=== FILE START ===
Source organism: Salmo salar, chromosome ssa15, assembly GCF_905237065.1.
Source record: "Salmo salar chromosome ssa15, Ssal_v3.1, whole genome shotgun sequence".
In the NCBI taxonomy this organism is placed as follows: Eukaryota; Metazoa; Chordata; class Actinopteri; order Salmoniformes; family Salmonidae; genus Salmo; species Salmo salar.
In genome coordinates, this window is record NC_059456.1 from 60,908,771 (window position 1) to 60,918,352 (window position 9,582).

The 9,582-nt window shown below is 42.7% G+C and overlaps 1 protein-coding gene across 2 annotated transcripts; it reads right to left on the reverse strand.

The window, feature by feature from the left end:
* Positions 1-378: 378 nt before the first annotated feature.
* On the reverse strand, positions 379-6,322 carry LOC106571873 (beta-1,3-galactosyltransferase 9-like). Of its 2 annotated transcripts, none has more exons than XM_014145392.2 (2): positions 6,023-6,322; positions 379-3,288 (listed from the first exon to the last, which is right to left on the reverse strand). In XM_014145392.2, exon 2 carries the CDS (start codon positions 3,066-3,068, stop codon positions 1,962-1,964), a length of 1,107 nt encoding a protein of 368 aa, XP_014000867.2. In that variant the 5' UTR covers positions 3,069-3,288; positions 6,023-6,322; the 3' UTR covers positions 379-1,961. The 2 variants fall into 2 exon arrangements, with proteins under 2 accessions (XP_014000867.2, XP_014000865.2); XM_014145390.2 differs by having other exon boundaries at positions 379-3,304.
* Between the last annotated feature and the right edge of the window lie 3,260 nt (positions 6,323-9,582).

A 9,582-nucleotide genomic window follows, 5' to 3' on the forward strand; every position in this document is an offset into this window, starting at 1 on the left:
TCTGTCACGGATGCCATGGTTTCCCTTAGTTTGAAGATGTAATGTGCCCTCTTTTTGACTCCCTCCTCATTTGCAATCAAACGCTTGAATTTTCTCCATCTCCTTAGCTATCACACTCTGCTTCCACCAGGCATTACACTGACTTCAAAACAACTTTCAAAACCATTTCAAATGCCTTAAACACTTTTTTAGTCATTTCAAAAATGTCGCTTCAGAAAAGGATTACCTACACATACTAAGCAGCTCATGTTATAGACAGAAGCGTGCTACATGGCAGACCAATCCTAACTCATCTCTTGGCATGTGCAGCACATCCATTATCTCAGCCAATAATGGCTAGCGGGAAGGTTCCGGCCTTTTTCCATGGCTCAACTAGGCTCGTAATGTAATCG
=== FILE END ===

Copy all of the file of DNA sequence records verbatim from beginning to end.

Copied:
Source organism: Salmo salar, chromosome ssa15, assembly GCF_905237065.1.
Source record: "Salmo salar chromosome ssa15, Ssal_v3.1, whole genome shotgun sequence".
In the NCBI taxonomy this organism is placed as follows: Eukaryota; Metazoa; Chordata; class Actinopteri; order Salmoniformes; family Salmonidae; genus Salmo; species Salmo salar.
In genome coordinates, this window is record NC_059456.1 from 60,908,771 (window position 1) to 60,918,352 (window position 9,582).

The 9,582-nt window shown below is 42.7% G+C and overlaps 1 protein-coding gene across 2 annotated transcripts; it reads right to left on the reverse strand.

The window, feature by feature from the left end:
* Positions 1-378: 378 nt before the first annotated feature.
* On the reverse strand, positions 379-6,322 carry LOC106571873 (beta-1,3-galactosyltransferase 9-like). Of its 2 annotated transcripts, none has more exons than XM_014145392.2 (2): positions 6,023-6,322; positions 379-3,288 (listed from the first exon to the last, which is right to left on the reverse strand). In XM_014145392.2, exon 2 carries the CDS (start codon positions 3,066-3,068, stop codon positions 1,962-1,964), a length of 1,107 nt encoding a protein of 368 aa, XP_014000867.2. In that variant the 5' UTR covers positions 3,069-3,288; positions 6,023-6,322; the 3' UTR covers positions 379-1,961. The 2 variants fall into 2 exon arrangements, with proteins under 2 accessions (XP_014000867.2, XP_014000865.2); XM_014145390.2 differs by having other exon boundaries at positions 379-3,304.
* Between the last annotated feature and the right edge of the window lie 3,260 nt (positions 6,323-9,582).

A 9,582-nucleotide genomic window follows, 5' to 3' on the forward strand; every position in this document is an offset into this window, starting at 1 on the left:
TCTGTCACGGATGCCATGGTTTCCCTTAGTTTGAAGATGTAATGTGCCCTCTTTTTGACTCCCTCCTCATTTGCAATCAAACGCTTGAATTTTCTCCATCTCCTTAGCTATCACACTCTGCTTCCACCAGGCATTACACTGACTTCAAAACAACTTTCAAAACCATTTCAAATGCCTTAAACACTTTTTTAGTCATTTCAAAAATGTCGCTTCAGAAAAGGATTACCTACACATACTAAGCAGCTCATGTTATAGACAGAAGCGTGCTACATGGCAGACCAATCCTAACTCATCTCTTGGCATGTGCAGCACATCCATTATCTCAGCCAATAATGGCTAGCGGGAAGGTTCCGGCCTTTTTCCATGGCTCAACTAGGCTCGTAATGTAATCG